by Jess G Dureza/TIMES Publisher
GUN TRAINING –Over the weekend, two groups of working media men and women gathered together coming from two opposite directions — from Davao City in the north and General Santos City in the south. They travelled for about an hour and converged at a half-way location, the Seagull Resort shooting range along the Davao-Gensan highway in Hagonoy, Davao del Sur. When they arrived at the pistol and rifle shooting range area, a shooting competition was also in progress with gun enthusiasts from different areas participating in a five-stage “fun shoot”. Philippine Practical Shooting Association (PPSA) area director Jay Dureza (my son) and his fellow range officers (ROs) were on site supervising the day-long “shoot”. Immediately upon their arrival, the 30 or so working journalists lost no time and started buckling down to serious work indoors while noise of gunshots of competitors filled the air outside.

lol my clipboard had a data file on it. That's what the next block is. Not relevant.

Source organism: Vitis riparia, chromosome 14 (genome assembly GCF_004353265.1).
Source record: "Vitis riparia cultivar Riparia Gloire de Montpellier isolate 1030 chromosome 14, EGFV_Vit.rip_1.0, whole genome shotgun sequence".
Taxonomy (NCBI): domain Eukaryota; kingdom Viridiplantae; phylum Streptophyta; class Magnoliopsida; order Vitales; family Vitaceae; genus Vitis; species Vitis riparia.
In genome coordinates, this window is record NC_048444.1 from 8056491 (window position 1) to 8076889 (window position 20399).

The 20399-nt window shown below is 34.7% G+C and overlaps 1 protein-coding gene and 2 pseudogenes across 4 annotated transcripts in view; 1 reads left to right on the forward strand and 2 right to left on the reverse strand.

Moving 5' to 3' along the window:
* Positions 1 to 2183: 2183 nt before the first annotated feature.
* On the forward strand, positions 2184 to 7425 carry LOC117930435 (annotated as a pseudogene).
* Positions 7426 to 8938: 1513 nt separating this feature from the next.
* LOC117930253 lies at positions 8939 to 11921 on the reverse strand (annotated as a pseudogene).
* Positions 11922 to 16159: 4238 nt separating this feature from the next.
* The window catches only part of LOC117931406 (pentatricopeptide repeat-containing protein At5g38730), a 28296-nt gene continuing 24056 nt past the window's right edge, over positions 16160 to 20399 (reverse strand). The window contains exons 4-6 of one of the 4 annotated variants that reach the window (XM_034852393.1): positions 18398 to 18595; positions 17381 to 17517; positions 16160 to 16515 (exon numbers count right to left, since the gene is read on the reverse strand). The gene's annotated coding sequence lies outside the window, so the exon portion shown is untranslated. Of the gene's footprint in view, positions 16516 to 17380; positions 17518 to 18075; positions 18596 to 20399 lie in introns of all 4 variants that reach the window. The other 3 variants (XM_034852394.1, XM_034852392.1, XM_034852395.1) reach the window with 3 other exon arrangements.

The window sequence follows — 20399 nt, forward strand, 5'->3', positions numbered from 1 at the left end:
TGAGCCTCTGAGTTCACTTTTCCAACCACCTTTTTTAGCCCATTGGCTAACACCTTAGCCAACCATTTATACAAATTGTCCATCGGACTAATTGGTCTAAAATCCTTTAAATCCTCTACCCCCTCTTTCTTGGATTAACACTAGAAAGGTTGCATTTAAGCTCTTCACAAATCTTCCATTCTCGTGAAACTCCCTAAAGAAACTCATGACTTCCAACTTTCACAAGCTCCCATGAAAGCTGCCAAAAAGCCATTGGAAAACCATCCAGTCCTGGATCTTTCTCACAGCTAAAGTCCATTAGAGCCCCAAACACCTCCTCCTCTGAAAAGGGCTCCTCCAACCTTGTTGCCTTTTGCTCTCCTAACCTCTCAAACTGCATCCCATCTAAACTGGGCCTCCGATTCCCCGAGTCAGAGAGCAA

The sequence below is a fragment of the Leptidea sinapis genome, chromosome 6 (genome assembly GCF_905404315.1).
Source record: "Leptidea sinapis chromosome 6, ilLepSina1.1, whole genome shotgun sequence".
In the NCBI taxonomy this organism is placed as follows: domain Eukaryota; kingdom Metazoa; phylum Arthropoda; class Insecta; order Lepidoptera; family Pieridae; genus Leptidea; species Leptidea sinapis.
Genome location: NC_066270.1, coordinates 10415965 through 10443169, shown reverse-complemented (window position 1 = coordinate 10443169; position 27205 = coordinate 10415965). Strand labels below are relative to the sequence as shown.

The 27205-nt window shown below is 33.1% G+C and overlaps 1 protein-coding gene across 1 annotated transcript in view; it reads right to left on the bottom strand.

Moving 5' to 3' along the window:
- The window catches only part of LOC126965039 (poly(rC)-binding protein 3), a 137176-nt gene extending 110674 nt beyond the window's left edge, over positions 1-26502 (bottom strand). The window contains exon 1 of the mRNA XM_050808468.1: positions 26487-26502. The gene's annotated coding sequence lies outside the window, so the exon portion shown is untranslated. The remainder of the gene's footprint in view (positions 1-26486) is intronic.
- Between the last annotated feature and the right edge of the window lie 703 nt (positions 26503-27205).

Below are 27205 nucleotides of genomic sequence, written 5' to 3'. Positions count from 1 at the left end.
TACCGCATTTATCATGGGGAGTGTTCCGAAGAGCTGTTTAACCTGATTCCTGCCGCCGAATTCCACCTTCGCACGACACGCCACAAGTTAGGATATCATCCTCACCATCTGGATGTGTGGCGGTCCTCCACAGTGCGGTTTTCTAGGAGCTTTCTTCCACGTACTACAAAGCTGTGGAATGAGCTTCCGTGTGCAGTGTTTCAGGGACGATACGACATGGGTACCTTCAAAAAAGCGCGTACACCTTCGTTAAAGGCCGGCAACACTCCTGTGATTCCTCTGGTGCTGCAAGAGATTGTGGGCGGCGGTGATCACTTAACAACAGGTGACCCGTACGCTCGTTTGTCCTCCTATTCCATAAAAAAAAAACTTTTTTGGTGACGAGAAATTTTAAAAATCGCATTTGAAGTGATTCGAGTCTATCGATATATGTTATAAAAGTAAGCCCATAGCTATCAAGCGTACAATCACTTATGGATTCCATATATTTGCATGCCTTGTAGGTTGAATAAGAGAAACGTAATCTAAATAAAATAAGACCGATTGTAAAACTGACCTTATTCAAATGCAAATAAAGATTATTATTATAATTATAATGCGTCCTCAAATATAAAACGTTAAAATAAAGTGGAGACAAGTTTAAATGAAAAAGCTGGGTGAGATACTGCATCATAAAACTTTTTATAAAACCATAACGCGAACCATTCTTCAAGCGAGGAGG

SECURITY BRIEFING –The first session was getting practical briefings and tips on how to deal with security situations with experienced Police Officer Butch Requilman of the Davao Sur police command as lecturer. He first traced why members of media by the nature of their work were natural targets of security threats. He also outlined how to deal with them and how to spot and detect security threat situations and how to counter them. There were interesting tips on “counter surveillance” . For example, how do you detect if someone is trailing or “casing” you. Tips like walking and slowing down, then increasing your pace or suddenly turning around. If you are driving, abruptly changing speed by slowing down then speeding can betray a tailing suspect. If you are in shopping centers or malls, spot someone shadowing you by using reflections from glass panes or suddenly entering and exiting or mixing with the crowd to “shake him off”. At home, take note of unfamiliar persons “posting” or loitering in the neighborhood or motorcycles or vehicles parked nearby and jotting down descriptions or plate numbers. Avoid or change “patterns” like routes and time of going home or to places of work. One is most vulnerable when getting out from the house in the mornings or in going home at the end of the day or at your place of work because that’s the easiest and most convenient site to wait for you in ambush. All the attackers will simply do is stake you out and wait by your gate to make the hit. Many other helpful and practical tips were discussed. For example, contrary to popular belief, one is also an easy target if inside a vehicle because the occupant’s options are limited hence presence of mind and alertness are necessary for survival. He said it’s useless hiring bodyguards following you in another vehicle if they cannot react timely to an attack. Practicing contingency emergency driving like stepping on the gas or evasive driving for you or your driver are survival tips. Just because one believes he has not wronged someone does not mean he is immune from danger. Bottom line: always be on the alert. By the way, these helpful tips apply to all of us, whether mediamen or not!